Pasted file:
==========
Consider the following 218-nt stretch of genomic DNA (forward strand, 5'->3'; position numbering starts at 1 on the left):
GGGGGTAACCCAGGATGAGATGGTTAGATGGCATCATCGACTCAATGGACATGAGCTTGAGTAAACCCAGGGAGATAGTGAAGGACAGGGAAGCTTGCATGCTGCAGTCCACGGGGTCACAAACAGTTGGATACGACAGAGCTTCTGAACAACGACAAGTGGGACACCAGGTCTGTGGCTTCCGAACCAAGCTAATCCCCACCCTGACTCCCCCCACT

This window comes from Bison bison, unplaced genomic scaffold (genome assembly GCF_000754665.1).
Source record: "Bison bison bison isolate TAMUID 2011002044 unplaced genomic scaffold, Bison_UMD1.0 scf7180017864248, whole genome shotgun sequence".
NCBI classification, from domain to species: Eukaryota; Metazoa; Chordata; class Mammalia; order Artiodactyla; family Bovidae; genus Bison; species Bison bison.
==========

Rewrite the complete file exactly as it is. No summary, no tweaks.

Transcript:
Consider the following 218-nt stretch of genomic DNA (forward strand, 5'->3'; position numbering starts at 1 on the left):
GGGGGTAACCCAGGATGAGATGGTTAGATGGCATCATCGACTCAATGGACATGAGCTTGAGTAAACCCAGGGAGATAGTGAAGGACAGGGAAGCTTGCATGCTGCAGTCCACGGGGTCACAAACAGTTGGATACGACAGAGCTTCTGAACAACGACAAGTGGGACACCAGGTCTGTGGCTTCCGAACCAAGCTAATCCCCACCCTGACTCCCCCCACT

This window comes from Bison bison, unplaced genomic scaffold (genome assembly GCF_000754665.1).
Source record: "Bison bison bison isolate TAMUID 2011002044 unplaced genomic scaffold, Bison_UMD1.0 scf7180017864248, whole genome shotgun sequence".
NCBI classification, from domain to species: Eukaryota; Metazoa; Chordata; class Mammalia; order Artiodactyla; family Bovidae; genus Bison; species Bison bison.